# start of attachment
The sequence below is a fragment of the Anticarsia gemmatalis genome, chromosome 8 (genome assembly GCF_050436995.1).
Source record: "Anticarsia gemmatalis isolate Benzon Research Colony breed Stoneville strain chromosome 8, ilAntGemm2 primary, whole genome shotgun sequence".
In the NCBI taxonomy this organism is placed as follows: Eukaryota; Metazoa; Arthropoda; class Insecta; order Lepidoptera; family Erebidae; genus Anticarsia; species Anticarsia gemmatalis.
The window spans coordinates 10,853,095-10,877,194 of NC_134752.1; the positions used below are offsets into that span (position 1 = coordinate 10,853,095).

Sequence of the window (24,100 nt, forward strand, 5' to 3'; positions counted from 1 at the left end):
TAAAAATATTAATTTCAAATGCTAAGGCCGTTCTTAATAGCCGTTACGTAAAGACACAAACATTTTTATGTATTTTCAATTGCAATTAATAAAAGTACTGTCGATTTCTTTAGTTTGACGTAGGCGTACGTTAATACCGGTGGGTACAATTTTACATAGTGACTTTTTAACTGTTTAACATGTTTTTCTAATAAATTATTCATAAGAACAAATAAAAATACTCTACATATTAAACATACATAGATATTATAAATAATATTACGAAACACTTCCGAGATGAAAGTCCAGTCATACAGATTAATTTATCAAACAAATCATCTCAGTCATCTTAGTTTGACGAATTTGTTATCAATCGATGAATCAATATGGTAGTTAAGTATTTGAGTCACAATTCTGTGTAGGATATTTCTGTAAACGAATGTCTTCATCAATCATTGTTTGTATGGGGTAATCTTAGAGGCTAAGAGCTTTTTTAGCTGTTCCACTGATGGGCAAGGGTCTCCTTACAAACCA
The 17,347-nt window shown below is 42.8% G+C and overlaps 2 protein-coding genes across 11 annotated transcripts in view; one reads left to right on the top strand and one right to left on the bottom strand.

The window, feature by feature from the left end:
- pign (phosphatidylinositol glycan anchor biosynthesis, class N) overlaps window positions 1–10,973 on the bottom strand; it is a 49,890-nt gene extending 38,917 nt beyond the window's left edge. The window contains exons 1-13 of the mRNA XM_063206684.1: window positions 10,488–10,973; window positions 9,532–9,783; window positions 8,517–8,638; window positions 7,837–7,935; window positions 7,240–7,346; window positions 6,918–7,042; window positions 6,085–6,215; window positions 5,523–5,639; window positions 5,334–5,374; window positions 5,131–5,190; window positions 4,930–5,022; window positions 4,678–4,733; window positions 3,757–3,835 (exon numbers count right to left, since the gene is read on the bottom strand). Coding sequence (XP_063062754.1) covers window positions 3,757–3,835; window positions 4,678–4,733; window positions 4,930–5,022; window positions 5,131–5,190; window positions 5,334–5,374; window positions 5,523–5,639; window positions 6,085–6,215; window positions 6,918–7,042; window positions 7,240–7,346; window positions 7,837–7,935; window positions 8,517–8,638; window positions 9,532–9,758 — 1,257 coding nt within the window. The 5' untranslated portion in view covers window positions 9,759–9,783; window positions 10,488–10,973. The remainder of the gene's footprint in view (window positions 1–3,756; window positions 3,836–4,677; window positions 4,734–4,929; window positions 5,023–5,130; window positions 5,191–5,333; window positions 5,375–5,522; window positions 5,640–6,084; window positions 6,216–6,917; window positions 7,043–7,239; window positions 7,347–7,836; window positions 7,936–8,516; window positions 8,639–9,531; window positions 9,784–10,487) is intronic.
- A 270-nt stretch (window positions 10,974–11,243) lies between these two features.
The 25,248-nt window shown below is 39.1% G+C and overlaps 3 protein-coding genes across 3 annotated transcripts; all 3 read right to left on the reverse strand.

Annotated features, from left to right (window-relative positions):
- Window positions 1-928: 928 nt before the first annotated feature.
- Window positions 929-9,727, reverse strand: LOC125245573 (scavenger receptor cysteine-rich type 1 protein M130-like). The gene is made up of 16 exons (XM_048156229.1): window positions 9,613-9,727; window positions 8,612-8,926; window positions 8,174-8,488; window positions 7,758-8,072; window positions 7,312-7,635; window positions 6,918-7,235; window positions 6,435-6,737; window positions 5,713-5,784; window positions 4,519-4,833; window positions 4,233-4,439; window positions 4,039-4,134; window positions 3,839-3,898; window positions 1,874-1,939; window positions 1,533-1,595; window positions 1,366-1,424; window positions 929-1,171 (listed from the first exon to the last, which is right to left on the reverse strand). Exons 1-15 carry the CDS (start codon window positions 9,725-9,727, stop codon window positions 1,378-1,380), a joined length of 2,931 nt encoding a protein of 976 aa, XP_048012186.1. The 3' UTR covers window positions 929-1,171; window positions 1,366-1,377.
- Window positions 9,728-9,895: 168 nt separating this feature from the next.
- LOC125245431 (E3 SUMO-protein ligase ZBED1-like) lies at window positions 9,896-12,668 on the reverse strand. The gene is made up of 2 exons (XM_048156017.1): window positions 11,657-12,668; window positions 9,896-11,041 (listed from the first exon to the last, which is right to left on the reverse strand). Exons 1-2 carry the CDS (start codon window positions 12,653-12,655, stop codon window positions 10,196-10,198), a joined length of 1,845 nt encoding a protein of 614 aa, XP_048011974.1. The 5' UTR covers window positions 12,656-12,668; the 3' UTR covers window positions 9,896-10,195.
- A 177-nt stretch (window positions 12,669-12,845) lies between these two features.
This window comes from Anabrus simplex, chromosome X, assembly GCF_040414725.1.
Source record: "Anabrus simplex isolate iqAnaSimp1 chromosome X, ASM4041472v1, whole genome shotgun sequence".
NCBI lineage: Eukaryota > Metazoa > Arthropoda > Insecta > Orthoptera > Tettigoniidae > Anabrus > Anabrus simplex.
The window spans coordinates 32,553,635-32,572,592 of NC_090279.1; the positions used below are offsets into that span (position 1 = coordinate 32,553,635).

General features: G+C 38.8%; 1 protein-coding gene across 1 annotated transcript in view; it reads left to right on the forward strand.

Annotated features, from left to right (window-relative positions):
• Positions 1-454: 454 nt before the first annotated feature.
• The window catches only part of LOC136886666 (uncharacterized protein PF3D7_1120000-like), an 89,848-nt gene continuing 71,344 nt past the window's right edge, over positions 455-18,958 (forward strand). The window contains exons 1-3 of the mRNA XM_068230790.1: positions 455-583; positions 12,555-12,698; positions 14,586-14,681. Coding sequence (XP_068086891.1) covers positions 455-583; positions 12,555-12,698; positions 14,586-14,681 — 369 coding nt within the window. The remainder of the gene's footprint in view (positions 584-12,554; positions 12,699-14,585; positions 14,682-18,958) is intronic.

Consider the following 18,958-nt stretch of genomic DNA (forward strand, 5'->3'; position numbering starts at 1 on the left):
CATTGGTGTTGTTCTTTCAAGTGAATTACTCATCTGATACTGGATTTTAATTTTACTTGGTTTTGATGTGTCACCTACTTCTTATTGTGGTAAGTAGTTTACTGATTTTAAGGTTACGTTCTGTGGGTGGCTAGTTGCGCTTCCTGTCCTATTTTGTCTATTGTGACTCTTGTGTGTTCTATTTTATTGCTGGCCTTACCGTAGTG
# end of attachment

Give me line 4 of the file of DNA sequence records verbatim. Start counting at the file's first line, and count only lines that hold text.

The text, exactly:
The window spans coordinates 10,853,095-10,877,194 of NC_134752.1; the positions used below are offsets into that span (position 1 = coordinate 10,853,095).